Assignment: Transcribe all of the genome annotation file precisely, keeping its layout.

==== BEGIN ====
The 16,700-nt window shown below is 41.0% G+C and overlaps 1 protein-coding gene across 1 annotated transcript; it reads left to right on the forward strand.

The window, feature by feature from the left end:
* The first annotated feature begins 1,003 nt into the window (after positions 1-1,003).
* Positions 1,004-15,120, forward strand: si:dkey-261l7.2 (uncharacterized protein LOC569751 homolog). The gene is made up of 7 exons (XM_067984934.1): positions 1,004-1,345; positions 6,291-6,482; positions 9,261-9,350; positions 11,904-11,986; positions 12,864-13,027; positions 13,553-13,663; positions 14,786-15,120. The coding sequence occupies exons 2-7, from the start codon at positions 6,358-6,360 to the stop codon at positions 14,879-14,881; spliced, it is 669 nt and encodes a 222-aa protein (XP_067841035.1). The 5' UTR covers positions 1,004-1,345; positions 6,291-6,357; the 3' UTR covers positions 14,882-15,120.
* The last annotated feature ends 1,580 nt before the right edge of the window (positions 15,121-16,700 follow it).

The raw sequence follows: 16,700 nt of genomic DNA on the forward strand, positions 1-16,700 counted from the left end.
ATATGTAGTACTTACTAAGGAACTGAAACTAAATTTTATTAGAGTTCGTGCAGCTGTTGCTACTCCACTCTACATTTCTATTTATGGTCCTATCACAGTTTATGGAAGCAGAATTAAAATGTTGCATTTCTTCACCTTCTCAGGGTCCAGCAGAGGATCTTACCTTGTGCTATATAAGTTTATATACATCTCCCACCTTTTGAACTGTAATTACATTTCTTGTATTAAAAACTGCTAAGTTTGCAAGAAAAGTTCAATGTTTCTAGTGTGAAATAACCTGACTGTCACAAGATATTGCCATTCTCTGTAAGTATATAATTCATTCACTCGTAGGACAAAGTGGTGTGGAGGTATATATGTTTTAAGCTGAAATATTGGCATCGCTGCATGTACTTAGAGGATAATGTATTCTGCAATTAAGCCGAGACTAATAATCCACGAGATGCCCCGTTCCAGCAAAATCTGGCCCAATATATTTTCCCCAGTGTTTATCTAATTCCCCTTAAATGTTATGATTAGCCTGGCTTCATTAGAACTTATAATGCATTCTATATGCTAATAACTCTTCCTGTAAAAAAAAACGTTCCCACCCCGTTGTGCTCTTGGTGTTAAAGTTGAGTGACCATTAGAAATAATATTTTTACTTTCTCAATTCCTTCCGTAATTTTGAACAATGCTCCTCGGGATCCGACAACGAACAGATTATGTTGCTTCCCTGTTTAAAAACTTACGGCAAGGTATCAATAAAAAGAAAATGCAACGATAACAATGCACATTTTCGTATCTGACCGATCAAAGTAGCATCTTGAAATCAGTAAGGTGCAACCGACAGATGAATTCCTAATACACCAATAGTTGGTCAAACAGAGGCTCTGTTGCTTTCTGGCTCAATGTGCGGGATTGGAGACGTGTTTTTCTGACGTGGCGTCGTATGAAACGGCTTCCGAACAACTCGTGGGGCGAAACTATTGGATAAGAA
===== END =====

The 16,700-nt window shown below is 41.0% G+C and overlaps 1 protein-coding gene across 1 annotated transcript; it reads left to right on the forward strand.

The window, feature by feature from the left end:
* The first annotated feature begins 1,003 nt into the window (after positions 1-1,003).
* Positions 1,004-15,120, forward strand: si:dkey-261l7.2 (uncharacterized protein LOC569751 homolog). The gene is made up of 7 exons (XM_067984934.1): positions 1,004-1,345; positions 6,291-6,482; positions 9,261-9,350; positions 11,904-11,986; positions 12,864-13,027; positions 13,553-13,663; positions 14,786-15,120. The coding sequence occupies exons 2-7, from the start codon at positions 6,358-6,360 to the stop codon at positions 14,879-14,881; spliced, it is 669 nt and encodes a 222-aa protein (XP_067841035.1). The 5' UTR covers positions 1,004-1,345; positions 6,291-6,357; the 3' UTR covers positions 14,882-15,120.
* The last annotated feature ends 1,580 nt before the right edge of the window (positions 15,121-16,700 follow it).

The raw sequence follows: 16,700 nt of genomic DNA on the forward strand, positions 1-16,700 counted from the left end.
ATATGTAGTACTTACTAAGGAACTGAAACTAAATTTTATTAGAGTTCGTGCAGCTGTTGCTACTCCACTCTACATTTCTATTTATGGTCCTATCACAGTTTATGGAAGCAGAATTAAAATGTTGCATTTCTTCACCTTCTCAGGGTCCAGCAGAGGATCTTACCTTGTGCTATATAAGTTTATATACATCTCCCACCTTTTGAACTGTAATTACATTTCTTGTATTAAAAACTGCTAAGTTTGCAAGAAAAGTTCAATGTTTCTAGTGTGAAATAACCTGACTGTCACAAGATATTGCCATTCTCTGTAAGTATATAATTCATTCACTCGTAGGACAAAGTGGTGTGGAGGTATATATGTTTTAAGCTGAAATATTGGCATCGCTGCATGTACTTAGAGGATAATGTATTCTGCAATTAAGCCGAGACTAATAATCCACGAGATGCCCCGTTCCAGCAAAATCTGGCCCAATATATTTTCCCCAGTGTTTATCTAATTCCCCTTAAATGTTATGATTAGCCTGGCTTCATTAGAACTTATAATGCATTCTATATGCTAATAACTCTTCCTGTAAAAAAAAACGTTCCCACCCCGTTGTGCTCTTGGTGTTAAAGTTGAGTGACCATTAGAAATAATATTTTTACTTTCTCAATTCCTTCCGTAATTTTGAACAATGCTCCTCGGGATCCGACAACGAACAGATTATGTTGCTTCCCTGTTTAAAAACTTACGGCAAGGTATCAATAAAAAGAAAATGCAACGATAACAATGCACATTTTCGTATCTGACCGATCAAAGTAGCATCTTGAAATCAGTAAGGTGCAACCGACAGATGAATTCCTAATACACCAATAGTTGGTCAAACAGAGGCTCTGTTGCTTTCTGGCTCAATGTGCGGGATTGGAGACGTGTTTTTCTGACGTGGCGTCGTATGAAACGGCTTCCGAACAACTCGTGGGGCGAAACTATTGGATAAGAA